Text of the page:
There is a well-worn Chinese proverb that you must kill a chicken to scare the monkeys (杀鸡儆猴). Regulators commonly follow this proverb with a highly publicized prosecution meant to send a message to others to reform.
This week the SEC threw the book at Moore Stephens Wirth Frazer and Torbett LLC (MSWFT) and managing partner K. Dean Yamagata. The SEC found that MSWFT’s engaged in improper professional conduct in connection with its audit of China Energy Savings Technology, Inc (China Energy) in 2004 and 2005. China Energy was delisted from NASDAQ in 2006 and has been the subject of SEC prosecutions through 2009. There were two main problems. The SEC found that MSWTF should have exercised heightened skepticism over revenue recognition. Significant portions of revenues were discovered to not exist. In addition, MSWFT was found to have impaired its independence by performing the calculation of earnings per share. It is the company’s responsibility to do these calculations for the auditors review. When the auditor performs the calculation, it ends up auditing its own work and that is considered a violation of independence rules. This is a common problem in China because companies often do not have the skills required to do complex calculations like earnings per share and income taxes.
MSWFT was fined $129,500, which was the amount of fees they earned, plus interest. They are required to hire a consultant to review their audit practices and are forbidden from accepting new clients in China until the consultant’s work is done. Yamagata is banned for two years.
MSWFT was the Frazer of scandal plagued Frazer Frost during 2009. Frazer Frost was formed in January 2010 in a merger of MSWFT and Frost & Co. On December 1, 2010, the merger was rescinded following the emergence of the RINO scandal, and the firms now operate separately. With Yamagata out of the picture, the China practice of MSWFT will continue to be led by Susan Woo, who was the engagement partner on RINO. It is unlikely that MSWFT will survive given they have yet to answer to the SEC for the RINO problems and will likely face further disciplinary action from the California Board of Accountancy.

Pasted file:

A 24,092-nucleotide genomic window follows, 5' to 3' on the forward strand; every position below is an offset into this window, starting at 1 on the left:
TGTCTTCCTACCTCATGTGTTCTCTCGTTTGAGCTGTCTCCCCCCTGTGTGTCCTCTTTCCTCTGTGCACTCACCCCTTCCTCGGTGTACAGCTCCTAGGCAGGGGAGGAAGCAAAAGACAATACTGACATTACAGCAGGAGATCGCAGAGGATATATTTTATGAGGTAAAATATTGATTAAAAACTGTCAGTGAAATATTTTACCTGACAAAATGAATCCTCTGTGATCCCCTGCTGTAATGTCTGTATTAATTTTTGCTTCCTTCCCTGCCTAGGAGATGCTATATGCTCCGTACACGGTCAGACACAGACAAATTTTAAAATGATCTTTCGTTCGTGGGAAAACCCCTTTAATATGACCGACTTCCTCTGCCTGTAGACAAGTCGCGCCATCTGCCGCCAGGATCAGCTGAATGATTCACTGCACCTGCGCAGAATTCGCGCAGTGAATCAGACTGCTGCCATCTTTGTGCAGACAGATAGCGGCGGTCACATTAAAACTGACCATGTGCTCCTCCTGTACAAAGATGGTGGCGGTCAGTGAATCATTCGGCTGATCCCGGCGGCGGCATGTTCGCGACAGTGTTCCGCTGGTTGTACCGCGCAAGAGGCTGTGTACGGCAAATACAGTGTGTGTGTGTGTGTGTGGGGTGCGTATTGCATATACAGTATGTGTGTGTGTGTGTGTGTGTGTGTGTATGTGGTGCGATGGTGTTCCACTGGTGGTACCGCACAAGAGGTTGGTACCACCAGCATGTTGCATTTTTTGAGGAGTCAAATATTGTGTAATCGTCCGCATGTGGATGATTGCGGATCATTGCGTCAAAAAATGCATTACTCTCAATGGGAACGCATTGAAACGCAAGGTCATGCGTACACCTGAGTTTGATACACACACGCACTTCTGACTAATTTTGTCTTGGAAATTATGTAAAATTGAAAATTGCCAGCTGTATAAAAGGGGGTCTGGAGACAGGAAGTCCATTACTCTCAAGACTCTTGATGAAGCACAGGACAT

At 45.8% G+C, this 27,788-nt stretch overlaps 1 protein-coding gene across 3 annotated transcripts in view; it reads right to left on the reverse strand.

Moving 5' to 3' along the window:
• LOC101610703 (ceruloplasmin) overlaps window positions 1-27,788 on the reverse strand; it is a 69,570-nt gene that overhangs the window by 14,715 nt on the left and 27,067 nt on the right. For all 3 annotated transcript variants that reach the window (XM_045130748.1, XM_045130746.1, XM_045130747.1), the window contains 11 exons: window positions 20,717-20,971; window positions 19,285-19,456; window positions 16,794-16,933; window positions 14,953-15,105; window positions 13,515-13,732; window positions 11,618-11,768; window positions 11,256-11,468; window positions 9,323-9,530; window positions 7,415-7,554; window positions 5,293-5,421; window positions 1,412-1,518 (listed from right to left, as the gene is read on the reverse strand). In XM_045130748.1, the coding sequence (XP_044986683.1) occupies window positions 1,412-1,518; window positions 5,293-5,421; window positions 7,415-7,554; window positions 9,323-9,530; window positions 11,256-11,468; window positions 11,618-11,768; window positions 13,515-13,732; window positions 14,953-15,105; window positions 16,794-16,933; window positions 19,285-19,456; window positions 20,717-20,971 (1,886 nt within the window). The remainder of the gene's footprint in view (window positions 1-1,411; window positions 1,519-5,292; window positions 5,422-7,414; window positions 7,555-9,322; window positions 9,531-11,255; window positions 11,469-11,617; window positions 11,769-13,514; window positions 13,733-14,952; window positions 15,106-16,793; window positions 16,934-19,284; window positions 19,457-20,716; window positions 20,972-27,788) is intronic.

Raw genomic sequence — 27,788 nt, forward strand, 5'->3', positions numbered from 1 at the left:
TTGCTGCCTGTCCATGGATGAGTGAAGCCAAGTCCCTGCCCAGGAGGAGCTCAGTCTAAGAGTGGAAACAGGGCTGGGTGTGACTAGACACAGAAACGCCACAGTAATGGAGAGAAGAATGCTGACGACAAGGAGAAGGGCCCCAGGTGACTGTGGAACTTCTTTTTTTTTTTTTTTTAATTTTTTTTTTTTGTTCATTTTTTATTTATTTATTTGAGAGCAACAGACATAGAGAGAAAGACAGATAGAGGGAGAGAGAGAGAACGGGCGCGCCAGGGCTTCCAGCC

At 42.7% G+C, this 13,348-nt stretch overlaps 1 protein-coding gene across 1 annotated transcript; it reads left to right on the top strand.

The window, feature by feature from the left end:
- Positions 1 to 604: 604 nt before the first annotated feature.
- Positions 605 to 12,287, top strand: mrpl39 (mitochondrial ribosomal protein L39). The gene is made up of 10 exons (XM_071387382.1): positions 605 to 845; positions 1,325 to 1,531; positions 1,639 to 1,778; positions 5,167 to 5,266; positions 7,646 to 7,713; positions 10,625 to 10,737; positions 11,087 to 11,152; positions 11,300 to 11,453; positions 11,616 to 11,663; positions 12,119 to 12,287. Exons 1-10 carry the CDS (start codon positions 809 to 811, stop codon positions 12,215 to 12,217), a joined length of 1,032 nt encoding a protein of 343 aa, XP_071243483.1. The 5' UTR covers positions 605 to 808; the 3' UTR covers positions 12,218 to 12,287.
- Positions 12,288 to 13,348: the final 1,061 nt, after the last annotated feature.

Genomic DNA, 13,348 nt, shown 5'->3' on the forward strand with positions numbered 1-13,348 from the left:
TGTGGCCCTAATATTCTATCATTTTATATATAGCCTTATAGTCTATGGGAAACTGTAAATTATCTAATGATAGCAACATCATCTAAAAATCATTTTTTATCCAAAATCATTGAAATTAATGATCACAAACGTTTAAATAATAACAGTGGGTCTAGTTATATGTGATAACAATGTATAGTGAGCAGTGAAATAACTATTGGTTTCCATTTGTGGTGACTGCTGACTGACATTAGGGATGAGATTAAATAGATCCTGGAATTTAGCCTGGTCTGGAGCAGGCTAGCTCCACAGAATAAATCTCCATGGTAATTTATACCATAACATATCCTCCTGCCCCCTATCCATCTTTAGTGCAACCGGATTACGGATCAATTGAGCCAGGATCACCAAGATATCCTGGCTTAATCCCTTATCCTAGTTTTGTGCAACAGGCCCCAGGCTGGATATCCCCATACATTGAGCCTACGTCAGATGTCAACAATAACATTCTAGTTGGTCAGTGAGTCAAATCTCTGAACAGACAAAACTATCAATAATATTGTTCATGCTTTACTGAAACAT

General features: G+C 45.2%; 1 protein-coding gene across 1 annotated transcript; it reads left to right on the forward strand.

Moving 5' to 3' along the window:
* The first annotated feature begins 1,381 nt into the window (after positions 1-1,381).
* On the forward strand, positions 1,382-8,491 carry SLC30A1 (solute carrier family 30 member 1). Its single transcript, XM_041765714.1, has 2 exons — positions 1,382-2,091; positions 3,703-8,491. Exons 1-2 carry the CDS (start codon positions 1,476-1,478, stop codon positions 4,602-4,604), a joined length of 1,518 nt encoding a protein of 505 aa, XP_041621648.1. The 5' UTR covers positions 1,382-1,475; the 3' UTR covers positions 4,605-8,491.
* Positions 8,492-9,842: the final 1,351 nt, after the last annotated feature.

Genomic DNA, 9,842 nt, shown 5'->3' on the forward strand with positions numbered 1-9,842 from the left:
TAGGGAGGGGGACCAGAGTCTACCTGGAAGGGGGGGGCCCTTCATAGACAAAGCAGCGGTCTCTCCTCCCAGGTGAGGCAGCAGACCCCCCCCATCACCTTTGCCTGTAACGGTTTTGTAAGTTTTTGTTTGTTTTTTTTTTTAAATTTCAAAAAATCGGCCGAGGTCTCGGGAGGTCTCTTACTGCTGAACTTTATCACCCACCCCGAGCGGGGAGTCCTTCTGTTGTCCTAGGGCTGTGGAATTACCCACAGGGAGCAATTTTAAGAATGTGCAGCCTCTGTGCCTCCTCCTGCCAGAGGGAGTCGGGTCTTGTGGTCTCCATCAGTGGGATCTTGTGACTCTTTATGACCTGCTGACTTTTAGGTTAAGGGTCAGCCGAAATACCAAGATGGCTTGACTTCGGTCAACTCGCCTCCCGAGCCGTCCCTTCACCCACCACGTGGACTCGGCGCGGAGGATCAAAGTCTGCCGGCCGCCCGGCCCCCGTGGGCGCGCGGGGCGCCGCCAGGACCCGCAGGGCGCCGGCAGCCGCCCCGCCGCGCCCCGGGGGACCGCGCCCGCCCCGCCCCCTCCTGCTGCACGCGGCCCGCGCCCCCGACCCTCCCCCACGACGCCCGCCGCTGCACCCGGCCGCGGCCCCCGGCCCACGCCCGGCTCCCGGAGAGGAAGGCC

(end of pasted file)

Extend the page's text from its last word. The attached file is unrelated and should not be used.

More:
On Tuesday, December 20, the Wall Street Journal reported that the SEC was launching a crackdown on the accountants, lawyers and bankers who have brought hundreds of Chinese companies to US markets through reverse mergers with dormant public shells. Reverse mergers in the US are a much easier way for a Chinese company to go public than to list on China’s stock exchange. Most of the reverse merger deals trade on the over-the-counter bulletin boards, but about 15% have found their way to NASDAQ or the NYSE. The Wall Street Journal reported that the House financial services committee might hold hearings on Chinese company accounting in 2011. In September, 2010 the committee sent a letter to the SEC and the PCAOB raising concerns about Chinese auditing and asked the agencies how they intended to deal with the problem.
A number of bloggers and short sellers have been targeting the clients of US based CPA firms that serve smaller Chinese companies listed in the US. In addition to Frazer Frost, short sellers have targeted clients of Kabani & Co., Goldman Kuland Mohidin, and Sherb & Co.
It appears the initial focus of the SEC will be on companies that came to market by means of a reverse merger rather than a traditional IPO. Most of these companies are audited by small US based auditors that can easily be examined by the PCAOB. The larger companies listed on NASDAQ and the NYSE are mostly audited by the Big Four in China. As the table below indicates, the Big Four in 2009 had 95% of the audit fees of Chinese companies listed on the NYSE and 71% of the companies listed on NASDAQ.